During the rest of 1965 the band carried on working, releasing two singles, Tell Me (I'm Gonna Love Again) and Lease On Love , both of which were hits with the critics but not with the record-buying public. They also put down the sessions for their second album, There's A Bond Between Us , although by the time it was released the hot-tempered Baker had tired of Bruce, and threatened him with a knifing if he didn't quit the band. He was replaced by trumpeter Mike Falana, and the band carried on, meanwhile the sleeve for the album with the now ironic title still showed the smiling original line-up.

It was on this album that Bond pioneered use of The Mellotron - a mechanical fore-runner of the sampling synthesizer that used a piano keyboard to play tape loops of other instruments. It was cumbersome and unreliable but it extended the keyboard player's range in a way that had previously been unthinkable. The Mellotron was later popularised by bands like The Moodyblues, King Crimson and Barclay James Harvest who often used it to provide the effect of an orchestral string section, or a choir.

In most other ways, the album was a very similar mixture to the first. Now-familiar classics like What'd I Say and The Night Time Is The Right Time sit alongside obscure American hits like the driving, gospel-flavoured Don't Let Go and the bouncy shuffle, Keep A-Drivin' , complete with handclaps and girlie chorus. There were smooth, jazzy originals, like Bruce's Hear Me Calling Your Name and Bond's Baby, Can It Be True , which stretched his voice perhaps a little beyond its capabilities. And of course there were instrumentals, though only album-opener Who's Afraid Of Virginia Woolf matched up to those on the debut album. The album also contained Bond's Walking In The Park which became a regular part of the repertoire when Bond later joined Ginger Baker's Airforce , and is now a well-accepted British Blues standard. The band went on to release their fourth EMI single, the haunting St. James' Infirmary , but the end result was the same. Critics appreciated the group's passion and creativity, but it never translated into enough record sales for the band to really make their mark.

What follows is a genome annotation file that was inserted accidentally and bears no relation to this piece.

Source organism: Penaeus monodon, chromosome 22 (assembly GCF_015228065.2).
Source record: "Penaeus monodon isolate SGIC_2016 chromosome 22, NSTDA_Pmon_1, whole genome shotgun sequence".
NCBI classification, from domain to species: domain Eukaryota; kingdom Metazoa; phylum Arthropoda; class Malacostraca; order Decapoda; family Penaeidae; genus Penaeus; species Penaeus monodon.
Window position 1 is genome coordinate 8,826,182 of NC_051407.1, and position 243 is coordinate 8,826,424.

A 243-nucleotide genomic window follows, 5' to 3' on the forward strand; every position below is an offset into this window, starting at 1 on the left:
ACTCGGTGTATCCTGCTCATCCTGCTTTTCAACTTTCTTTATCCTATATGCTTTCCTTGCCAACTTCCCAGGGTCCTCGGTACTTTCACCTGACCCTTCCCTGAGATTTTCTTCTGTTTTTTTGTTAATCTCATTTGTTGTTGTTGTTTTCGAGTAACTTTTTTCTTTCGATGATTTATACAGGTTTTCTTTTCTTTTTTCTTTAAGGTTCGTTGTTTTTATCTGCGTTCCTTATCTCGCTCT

Sadly, although they were rarely short of work, real commercial success always eluded the GBO , the band being considered too jazzy for pop fans and too poppy for jazz fans. Bond's emotive vocals were marred by a Jonathan Ross-style speech impediment and visually the band was unappealing. Bond was bewhiskered and tending to plumpness, Heckstall-Smith was bearded, bespectacled and bald, and only bassist Bruce had the youth & good looks to be any sort of teen idol. Through their club popularity and dependability as a live act, they rated a number of appearances on TV's 'Ready, Steady, Go,' but were eclipsed by more fan-friendly, guitar-led, blues-based bands like The Rolling Stones, The Yardbirds and The Pretty Things.